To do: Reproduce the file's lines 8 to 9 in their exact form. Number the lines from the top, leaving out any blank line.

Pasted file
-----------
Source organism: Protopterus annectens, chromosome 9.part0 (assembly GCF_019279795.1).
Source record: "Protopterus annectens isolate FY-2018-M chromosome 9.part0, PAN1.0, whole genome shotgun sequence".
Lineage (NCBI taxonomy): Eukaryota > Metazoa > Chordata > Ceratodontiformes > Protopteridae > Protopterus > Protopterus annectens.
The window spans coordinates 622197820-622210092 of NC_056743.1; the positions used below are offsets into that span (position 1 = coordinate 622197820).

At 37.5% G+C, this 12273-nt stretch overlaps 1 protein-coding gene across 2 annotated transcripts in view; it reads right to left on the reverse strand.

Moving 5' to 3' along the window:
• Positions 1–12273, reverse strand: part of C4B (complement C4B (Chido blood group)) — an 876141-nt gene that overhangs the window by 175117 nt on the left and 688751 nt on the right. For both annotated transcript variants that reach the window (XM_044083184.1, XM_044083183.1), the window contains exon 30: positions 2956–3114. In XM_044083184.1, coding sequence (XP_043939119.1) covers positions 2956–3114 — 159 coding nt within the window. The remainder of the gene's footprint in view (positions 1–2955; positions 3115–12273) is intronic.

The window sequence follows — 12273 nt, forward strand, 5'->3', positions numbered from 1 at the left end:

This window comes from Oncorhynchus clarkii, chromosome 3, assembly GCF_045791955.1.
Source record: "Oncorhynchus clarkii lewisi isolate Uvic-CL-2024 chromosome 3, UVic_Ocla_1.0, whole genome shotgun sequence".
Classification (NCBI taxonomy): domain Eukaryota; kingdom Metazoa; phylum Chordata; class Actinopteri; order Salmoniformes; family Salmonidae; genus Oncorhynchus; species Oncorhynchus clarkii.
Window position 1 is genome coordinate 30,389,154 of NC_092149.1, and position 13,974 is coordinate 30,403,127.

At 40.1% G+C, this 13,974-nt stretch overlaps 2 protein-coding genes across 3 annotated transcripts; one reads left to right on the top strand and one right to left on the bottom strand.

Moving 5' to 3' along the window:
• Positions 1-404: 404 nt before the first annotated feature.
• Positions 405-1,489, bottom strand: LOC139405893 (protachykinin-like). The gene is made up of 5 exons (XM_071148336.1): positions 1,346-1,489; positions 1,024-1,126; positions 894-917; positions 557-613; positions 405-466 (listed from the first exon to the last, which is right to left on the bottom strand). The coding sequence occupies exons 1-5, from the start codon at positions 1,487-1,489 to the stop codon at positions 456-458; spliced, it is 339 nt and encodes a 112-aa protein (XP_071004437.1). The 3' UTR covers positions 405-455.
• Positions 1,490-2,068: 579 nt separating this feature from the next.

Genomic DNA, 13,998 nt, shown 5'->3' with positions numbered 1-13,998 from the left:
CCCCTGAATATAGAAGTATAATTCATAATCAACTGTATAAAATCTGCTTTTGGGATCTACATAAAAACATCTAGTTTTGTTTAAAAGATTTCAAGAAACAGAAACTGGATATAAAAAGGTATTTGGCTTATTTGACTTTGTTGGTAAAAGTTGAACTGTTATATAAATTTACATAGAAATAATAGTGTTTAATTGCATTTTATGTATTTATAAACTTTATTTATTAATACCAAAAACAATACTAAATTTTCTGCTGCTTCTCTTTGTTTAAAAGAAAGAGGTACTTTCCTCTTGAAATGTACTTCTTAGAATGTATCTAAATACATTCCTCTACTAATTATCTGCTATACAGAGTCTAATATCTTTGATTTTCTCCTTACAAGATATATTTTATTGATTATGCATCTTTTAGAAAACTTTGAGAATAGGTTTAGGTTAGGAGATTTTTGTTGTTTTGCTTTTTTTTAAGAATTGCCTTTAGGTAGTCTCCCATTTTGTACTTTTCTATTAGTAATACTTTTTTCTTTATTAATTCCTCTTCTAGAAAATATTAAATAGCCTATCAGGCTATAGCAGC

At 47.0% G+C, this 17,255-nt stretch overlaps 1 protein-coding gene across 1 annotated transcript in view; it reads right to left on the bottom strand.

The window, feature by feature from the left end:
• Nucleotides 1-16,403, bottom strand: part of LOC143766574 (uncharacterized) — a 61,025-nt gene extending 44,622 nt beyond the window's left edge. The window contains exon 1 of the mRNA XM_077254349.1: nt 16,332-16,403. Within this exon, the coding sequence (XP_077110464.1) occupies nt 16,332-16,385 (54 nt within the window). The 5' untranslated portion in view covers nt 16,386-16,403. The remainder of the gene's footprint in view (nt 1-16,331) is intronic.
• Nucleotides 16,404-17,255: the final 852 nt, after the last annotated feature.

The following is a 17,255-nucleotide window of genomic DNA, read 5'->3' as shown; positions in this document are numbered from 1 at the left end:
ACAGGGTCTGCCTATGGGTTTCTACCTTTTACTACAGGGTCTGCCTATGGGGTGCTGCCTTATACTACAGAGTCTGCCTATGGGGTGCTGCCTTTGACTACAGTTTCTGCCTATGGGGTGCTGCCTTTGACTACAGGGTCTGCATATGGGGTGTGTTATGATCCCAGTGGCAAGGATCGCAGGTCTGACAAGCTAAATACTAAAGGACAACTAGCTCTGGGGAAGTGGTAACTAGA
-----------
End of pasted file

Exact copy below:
The window sequence follows — 12273 nt, forward strand, 5'->3', positions numbered from 1 at the left end:

This window comes from Oncorhynchus clarkii, chromosome 3, assembly GCF_045791955.1.